Other important advice for a family to seek out when planning for their child’s future include legal advice and financial planning. Families can google attorneys and financial planners specializing in working with families that have members with disabilities. It is suggested that a family do some internet research, but also gain referrals from other families that have gone through or are in the process of setting up supports. It is important to find a specialist that you trust, as the laws are often changing.
Once your child arrives at the ages of 18 and 21, there are many legal issues that will change, as they are considered an adult. There are so many issues to consider even for the age of 18. At the age of 18 they are legally able to make health and financial decisions. If you feel this is not something they can competently do on their own, there needs to be documentation in place that protects them and the parent's ability to assist in these situations. Where is your child going to live in the future? What long term benefits and trusts will they be able to access? Who is going to become their guardian once their parents have passed away? An attorney that specializes in planning for persons with special needs is knowledgeable in areas such as estate planning, different types of trusts, ABLE accounts, conservatorship, guardianship, financial gifts from relatives, SSI and SSDI. All of these topics can feel very overwhelming and may make you feel like you would rather just ignore it til later. I encourage you to seek out professional assistance ahead of time. They will help walk you through all the important parts of the process.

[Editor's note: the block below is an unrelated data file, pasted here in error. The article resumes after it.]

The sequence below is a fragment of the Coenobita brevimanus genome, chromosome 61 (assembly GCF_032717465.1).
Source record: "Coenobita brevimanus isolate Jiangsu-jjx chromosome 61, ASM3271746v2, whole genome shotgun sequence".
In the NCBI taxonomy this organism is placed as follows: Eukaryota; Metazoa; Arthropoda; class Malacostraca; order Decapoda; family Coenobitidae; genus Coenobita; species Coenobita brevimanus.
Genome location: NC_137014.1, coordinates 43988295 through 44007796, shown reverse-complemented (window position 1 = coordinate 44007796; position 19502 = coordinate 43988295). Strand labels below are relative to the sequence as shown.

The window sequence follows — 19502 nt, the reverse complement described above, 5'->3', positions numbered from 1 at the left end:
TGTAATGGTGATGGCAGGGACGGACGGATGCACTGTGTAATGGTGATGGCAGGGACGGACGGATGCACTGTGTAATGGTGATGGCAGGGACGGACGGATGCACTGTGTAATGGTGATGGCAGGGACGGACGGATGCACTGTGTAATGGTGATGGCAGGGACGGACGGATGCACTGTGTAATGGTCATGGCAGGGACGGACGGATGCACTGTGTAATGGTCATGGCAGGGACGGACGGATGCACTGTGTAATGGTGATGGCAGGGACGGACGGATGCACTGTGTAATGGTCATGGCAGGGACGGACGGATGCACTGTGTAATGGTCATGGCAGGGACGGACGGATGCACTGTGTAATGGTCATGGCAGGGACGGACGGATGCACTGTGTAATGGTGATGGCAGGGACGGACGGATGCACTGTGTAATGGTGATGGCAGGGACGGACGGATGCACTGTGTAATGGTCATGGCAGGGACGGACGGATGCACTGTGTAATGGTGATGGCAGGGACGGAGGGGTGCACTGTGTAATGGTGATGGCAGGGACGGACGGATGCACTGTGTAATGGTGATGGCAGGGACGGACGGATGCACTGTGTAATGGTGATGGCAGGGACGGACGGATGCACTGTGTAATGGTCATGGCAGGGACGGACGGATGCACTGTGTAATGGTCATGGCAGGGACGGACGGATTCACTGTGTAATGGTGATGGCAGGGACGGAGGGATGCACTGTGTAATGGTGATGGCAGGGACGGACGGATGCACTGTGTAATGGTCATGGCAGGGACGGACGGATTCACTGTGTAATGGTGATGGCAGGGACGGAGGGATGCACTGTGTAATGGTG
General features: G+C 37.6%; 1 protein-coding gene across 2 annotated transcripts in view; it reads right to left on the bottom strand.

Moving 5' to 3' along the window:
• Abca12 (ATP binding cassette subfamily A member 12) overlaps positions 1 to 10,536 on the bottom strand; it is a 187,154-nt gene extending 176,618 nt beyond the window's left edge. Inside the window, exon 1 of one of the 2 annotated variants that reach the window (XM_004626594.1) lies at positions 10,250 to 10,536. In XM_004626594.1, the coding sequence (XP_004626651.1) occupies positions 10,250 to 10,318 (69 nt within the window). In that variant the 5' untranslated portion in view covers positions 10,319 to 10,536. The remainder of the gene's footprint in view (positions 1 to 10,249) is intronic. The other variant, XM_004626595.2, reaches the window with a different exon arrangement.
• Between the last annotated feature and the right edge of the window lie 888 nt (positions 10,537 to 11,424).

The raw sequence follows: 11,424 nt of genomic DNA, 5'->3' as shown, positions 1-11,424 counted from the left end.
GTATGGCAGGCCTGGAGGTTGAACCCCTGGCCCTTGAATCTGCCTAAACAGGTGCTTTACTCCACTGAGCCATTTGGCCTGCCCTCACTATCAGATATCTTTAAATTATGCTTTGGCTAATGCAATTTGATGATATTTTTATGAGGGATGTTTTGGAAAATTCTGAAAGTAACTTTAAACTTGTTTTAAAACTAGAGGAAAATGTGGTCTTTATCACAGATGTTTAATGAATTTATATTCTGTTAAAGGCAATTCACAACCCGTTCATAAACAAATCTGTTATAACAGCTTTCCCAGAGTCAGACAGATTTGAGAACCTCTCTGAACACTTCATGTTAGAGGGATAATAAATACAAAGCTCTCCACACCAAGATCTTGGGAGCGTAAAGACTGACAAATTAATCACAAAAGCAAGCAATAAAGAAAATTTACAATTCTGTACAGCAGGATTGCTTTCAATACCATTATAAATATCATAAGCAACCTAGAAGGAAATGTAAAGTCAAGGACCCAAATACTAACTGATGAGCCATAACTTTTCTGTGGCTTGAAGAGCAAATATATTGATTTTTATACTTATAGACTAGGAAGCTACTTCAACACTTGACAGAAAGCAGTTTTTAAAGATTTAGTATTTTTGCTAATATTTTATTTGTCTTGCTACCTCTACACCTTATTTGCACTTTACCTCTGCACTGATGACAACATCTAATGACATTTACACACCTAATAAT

The BESB presentation in Connecticut included two speakers representing the legal issues to be addressed. You can find others within CT or your state with a little internet research and networking with other families. One possible contact in Connecticut is: Jaconetta, Burnham & Wimer LLC